We distinguish between "anonymous tipsters, whose motives and bases of knowledge are unknown to the investigating officers, and ordinary citizens who identify themselves and report crimes to the police." J.B., 127 F.3d at 929. Although we emphasize the importance of corroborating some amount of anonymous tipsters' information, we presume the reliability of citizen informants. Thus, a tip from a citizen may provide the basis for probable cause. See, e.g., United States v. Morgan, 936 F.2d 1561, 1569 (10th Cir. 1991); Easton v. City of Boulder, Colo., 776 F.2d 1441, 1449-50 (10th Cir. 1985). If an officer knows the eyewitness's identity and can assess that person's veracity, no further corroboration is necessary. J.B., 127 F.3d at 930.
To be sure, the risk of falsity is greater when the self-identified tipster is not visible to the officer. The tipster may be using someone else's identity and may believe that there is little risk of being caught. But the willingness to provide one's identity, even over the phone, is an important indicium of reliability. And in this case we have additional indicia that the report was credible: (1) the detail of the report, (2) the corroboration of much of that detail, and (3) the reaction of Plaintiff to the report. In our view, a prudent person, after receiving the telephone call and obtaining corroboration at Plaintiff's home, could believe Plaintiff had assaulted the child.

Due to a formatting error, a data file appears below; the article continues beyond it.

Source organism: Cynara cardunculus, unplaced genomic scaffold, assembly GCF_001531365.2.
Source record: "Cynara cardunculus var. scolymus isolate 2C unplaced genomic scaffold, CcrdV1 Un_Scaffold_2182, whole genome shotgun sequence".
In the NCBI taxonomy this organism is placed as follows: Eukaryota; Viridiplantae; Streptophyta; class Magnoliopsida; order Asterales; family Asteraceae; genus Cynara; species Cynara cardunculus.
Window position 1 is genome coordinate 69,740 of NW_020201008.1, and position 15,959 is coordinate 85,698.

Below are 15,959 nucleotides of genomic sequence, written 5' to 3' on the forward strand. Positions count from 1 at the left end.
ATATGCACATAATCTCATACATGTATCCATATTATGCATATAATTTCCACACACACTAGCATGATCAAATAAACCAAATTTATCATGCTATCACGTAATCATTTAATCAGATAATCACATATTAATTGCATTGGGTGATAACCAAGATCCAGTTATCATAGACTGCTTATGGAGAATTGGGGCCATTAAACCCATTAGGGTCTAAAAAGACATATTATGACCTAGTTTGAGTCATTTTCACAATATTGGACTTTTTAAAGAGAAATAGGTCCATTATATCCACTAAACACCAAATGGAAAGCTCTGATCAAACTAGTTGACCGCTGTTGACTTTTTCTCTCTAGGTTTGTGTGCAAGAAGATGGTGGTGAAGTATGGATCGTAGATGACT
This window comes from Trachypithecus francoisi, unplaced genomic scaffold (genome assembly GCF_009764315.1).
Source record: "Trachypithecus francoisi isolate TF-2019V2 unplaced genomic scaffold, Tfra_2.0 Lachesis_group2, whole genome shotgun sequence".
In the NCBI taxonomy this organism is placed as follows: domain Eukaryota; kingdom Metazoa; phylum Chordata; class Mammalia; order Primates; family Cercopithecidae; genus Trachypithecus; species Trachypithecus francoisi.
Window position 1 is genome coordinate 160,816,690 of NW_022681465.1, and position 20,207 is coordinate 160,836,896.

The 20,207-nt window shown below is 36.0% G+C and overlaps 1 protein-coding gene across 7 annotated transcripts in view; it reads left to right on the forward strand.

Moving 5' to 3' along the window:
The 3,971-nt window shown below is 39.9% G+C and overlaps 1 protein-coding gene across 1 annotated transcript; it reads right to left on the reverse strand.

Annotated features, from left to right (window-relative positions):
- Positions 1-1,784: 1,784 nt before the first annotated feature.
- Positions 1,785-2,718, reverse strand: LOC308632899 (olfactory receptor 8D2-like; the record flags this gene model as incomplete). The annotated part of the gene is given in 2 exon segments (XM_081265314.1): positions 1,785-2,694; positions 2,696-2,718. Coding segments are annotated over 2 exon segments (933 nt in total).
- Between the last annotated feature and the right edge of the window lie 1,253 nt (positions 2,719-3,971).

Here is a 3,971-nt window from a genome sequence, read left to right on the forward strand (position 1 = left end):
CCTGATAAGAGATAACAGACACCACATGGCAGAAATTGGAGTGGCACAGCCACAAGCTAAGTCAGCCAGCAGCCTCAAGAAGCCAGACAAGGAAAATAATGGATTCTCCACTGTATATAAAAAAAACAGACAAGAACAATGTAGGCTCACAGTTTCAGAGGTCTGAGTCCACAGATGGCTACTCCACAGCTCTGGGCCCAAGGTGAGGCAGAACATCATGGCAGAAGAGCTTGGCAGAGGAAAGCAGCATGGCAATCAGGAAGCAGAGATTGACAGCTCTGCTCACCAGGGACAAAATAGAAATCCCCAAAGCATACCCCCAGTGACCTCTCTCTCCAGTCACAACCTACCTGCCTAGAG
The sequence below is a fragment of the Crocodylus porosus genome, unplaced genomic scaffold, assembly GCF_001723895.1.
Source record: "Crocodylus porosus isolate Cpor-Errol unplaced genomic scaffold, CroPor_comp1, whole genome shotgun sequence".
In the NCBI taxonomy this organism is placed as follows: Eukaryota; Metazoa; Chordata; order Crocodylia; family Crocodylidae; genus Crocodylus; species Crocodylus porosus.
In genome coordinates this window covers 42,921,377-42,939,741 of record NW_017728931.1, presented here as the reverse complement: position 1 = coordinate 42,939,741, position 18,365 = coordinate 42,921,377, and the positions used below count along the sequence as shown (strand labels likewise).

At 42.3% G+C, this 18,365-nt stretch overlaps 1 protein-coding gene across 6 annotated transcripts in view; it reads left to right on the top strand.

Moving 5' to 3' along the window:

We note that the applicable Oklahoma statute does not require there to be marks on a child's body, only that a person has used unreasonable force upon the child. Okla. Stat. tit. 21, § 843, renumbered as Okla. Stat. tit. 10, § 7115 (1999) (effective Nov. 1, 1995) (establishing that it is a felony in Oklahoma for any "parent or other person . . . [to] . . . wilfully or maliciously injure, torture, maim, [or] to use unreasonable force upon a child under the age of eighteen (18) . . . ."). Also, Officer Fish testified that bruises from abuse do not always appear immediately even if they may be present later.
Based on the totality of the circumstances, Gates, 462 U.S. at 230-31, we agree that probable cause existed for Officer Fish to believe that a crime had occurred, and that Plaintiff was the one who had committed the crime. Thompson, 58 F.3d at 1515. Because there has been no violation of constitutional rights, Officer Fish is protected by qualified immunity. Id. Likewise, in the absence of a
constitutional violation, Plaintiff's claim against the City of Tulsa must fail. See generally City of Canton, Ohio v. Harris, 489 U.S. 378 (1989).
The judgment of the district courtis AFFIRMED.
Entered for the Court
Harris L Hartz
*. This order and judgment is not binding precedent, except under the doctrines of law of the case, res judicata, and collateral estoppel. The court generally disfavors the citation of orders and judgments; nevertheless, an order and judgment may be cited under the terms and conditions of 10th Cir. R. 36.3.